Youth in Solitary in BC…

June 24, 2021

Campaign for the Abolition of Solitary Confinement
Letter to B.C. Premier and Ministers on Solitary in “Youth Jails”

“The BC Ombudsperson, Jay Chalke, on June 15th issued a report, three years in the making, documenting the use of solitary in “youth jails,” especially of Indigenous youth. The Minister for Children and Family Development responded to its “heartbreaking” material. We invite you to join us in calling for serious action, to end solitary confinement for young people. 

 The United Nations Special Rapporteur on Torture, Juan Mendez, called the use of solitary over 15 days “torture,” while noting that harm can occur in only a few days. There is no safe limit on the use of solitary. For children, the Special Rapporteur calls any use of solitary “abuse.” …The UN special rapporteur, accordingly, calls for all states to prohibit solitary confinement of any duration and for any purpose for juveniles (UN Human Rights Council A/HRC/28/68, March 5 2015). One might except placement for “cooling off,” for a matter of hours, less than a day, but hardly more.”  Letter writing to BC Government officials:     Related article: Global TV News – Canadian Press   Placing jailed youth in solitary confinement is ‘unjust’: B.C. ombudsperson   BC Ombudsman Jay Chalke – Full Report:  Ombudsperson calls for sweeping changes to separate confinement of youth in custody   Related article: The Sentencing Project (US) Marcy Mistrett      Bringing More Teens Home: Raising the Age Without Expanding Secure Confinement in the Youth Justice System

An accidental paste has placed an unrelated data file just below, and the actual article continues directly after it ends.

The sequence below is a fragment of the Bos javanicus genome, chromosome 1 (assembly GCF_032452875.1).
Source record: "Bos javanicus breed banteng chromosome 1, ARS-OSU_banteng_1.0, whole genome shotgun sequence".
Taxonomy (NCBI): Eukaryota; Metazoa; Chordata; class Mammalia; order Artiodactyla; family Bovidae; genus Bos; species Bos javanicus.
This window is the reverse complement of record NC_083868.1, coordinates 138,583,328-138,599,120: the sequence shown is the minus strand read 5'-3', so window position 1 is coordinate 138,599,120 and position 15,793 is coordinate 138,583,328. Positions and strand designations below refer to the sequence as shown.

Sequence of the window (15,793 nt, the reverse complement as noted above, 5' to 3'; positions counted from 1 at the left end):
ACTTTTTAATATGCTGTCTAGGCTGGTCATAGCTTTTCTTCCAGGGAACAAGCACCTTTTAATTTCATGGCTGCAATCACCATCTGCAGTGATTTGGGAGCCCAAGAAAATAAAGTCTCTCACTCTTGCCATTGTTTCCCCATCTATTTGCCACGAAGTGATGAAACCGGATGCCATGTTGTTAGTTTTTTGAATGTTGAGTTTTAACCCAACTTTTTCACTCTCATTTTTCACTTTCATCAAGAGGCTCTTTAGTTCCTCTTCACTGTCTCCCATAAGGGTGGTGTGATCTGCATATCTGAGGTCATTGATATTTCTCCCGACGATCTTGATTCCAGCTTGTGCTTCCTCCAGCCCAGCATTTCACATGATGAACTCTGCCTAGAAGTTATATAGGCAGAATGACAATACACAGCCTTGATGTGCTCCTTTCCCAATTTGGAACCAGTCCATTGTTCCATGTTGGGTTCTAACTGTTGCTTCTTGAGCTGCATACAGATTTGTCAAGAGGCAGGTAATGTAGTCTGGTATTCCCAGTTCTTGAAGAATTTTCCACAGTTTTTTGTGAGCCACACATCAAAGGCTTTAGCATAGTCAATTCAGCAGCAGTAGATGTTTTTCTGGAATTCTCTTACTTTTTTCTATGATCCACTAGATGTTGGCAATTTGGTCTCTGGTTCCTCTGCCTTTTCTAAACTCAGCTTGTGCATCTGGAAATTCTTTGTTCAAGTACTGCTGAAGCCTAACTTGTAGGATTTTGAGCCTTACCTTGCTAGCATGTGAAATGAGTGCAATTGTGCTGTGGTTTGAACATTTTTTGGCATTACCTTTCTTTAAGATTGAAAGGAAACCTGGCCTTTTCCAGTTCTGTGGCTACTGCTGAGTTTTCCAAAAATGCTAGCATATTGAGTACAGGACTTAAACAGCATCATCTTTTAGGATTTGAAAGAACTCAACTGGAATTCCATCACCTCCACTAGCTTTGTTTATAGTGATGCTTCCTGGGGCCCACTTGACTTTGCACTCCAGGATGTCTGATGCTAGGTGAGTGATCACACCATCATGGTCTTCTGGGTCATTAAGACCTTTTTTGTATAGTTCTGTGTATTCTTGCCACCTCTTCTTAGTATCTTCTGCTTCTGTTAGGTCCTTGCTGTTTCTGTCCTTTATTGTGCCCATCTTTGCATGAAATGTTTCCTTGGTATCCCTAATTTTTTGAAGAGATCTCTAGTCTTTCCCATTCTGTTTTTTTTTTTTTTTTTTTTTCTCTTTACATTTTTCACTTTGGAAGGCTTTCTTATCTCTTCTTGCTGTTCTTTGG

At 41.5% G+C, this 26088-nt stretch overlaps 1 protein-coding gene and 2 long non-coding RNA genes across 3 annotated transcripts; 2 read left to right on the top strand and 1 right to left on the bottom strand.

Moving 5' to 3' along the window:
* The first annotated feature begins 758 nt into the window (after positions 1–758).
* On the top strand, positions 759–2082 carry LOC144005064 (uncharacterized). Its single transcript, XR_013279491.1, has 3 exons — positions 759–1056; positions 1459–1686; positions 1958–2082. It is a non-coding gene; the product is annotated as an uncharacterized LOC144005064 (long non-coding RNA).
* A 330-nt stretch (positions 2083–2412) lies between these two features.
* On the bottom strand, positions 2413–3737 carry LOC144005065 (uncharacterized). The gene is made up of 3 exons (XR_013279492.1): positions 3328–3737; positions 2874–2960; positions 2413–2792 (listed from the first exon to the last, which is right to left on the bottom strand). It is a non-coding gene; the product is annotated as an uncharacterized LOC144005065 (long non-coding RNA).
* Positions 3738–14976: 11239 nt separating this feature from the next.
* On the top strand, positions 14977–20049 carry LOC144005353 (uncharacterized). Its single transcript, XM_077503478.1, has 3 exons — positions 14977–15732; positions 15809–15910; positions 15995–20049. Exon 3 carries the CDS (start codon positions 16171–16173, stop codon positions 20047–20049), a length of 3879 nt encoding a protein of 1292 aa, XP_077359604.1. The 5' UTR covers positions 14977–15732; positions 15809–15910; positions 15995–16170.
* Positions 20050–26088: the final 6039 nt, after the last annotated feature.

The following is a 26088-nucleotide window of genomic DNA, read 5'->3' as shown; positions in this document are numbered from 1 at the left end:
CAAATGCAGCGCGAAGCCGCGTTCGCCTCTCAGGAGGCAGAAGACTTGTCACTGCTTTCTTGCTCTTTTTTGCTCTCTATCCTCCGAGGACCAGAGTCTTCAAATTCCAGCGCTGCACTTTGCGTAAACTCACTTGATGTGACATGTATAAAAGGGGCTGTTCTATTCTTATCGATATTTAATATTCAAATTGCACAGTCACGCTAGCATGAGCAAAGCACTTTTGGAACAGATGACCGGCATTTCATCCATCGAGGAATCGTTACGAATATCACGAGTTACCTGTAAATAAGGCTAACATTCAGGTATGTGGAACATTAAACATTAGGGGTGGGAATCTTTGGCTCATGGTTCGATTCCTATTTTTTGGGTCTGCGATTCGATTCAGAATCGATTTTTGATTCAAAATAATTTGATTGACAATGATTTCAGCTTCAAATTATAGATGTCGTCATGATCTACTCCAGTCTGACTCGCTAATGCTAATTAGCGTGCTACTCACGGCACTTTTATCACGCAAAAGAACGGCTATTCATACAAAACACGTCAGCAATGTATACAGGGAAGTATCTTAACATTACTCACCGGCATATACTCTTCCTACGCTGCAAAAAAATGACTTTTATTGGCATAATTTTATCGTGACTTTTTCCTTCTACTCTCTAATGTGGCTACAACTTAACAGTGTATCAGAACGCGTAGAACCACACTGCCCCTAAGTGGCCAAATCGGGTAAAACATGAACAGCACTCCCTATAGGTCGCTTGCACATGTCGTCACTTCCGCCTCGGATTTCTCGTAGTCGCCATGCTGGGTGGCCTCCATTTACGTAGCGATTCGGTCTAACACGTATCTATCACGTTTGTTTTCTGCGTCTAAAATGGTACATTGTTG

CBC News – Bryan Eneas
Sask. First Nation announces discovery of 751 unmarked graves near former residential school

Ground penetrating radar has uncovered at least 751 remains at the site of the Marieval Residential School in Saskatchewan.  “Cowessess Chief Cadmus Delorme spoke at a virtual news conference Thursday morning. This is not a mass grave site. These are unmarked graves,” Delorme said.”  The oral memories of the band suggest that some of these remains are adults from among those who attended the church but there also may be more children than the estimate.  At one point there may have been markers.  “Delorme said the community wants to put names to the people in the graves in the coming months. He said the community would be treating the site “like a crime scene.” … He said he would like to see a monument built at the site that includes the names of those identified.